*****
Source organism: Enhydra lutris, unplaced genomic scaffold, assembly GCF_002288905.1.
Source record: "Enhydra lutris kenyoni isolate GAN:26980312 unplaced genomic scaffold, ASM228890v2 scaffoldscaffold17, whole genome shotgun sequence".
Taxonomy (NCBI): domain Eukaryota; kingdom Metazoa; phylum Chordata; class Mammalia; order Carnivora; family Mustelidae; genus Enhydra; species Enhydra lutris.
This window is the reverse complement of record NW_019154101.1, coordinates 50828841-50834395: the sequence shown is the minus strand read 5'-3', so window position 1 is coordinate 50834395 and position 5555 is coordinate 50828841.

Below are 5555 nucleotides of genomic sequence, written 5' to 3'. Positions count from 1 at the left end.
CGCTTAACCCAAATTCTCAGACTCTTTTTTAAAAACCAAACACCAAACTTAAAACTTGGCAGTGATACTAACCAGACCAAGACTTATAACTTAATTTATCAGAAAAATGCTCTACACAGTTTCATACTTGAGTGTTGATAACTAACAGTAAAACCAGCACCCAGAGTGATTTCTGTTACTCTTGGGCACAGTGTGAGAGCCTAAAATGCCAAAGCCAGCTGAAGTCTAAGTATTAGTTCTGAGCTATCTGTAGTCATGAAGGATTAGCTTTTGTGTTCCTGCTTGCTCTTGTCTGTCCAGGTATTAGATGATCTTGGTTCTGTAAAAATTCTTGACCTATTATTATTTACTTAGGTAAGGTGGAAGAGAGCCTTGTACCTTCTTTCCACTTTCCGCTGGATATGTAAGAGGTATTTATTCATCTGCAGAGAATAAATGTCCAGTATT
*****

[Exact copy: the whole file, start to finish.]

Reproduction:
Source organism: Enhydra lutris, unplaced genomic scaffold, assembly GCF_002288905.1.
Source record: "Enhydra lutris kenyoni isolate GAN:26980312 unplaced genomic scaffold, ASM228890v2 scaffoldscaffold17, whole genome shotgun sequence".
Taxonomy (NCBI): domain Eukaryota; kingdom Metazoa; phylum Chordata; class Mammalia; order Carnivora; family Mustelidae; genus Enhydra; species Enhydra lutris.
This window is the reverse complement of record NW_019154101.1, coordinates 50828841-50834395: the sequence shown is the minus strand read 5'-3', so window position 1 is coordinate 50834395 and position 5555 is coordinate 50828841.

Below are 5555 nucleotides of genomic sequence, written 5' to 3'. Positions count from 1 at the left end.
CGCTTAACCCAAATTCTCAGACTCTTTTTTAAAAACCAAACACCAAACTTAAAACTTGGCAGTGATACTAACCAGACCAAGACTTATAACTTAATTTATCAGAAAAATGCTCTACACAGTTTCATACTTGAGTGTTGATAACTAACAGTAAAACCAGCACCCAGAGTGATTTCTGTTACTCTTGGGCACAGTGTGAGAGCCTAAAATGCCAAAGCCAGCTGAAGTCTAAGTATTAGTTCTGAGCTATCTGTAGTCATGAAGGATTAGCTTTTGTGTTCCTGCTTGCTCTTGTCTGTCCAGGTATTAGATGATCTTGGTTCTGTAAAAATTCTTGACCTATTATTATTTACTTAGGTAAGGTGGAAGAGAGCCTTGTACCTTCTTTCCACTTTCCGCTGGATATGTAAGAGGTATTTATTCATCTGCAGAGAATAAATGTCCAGTATT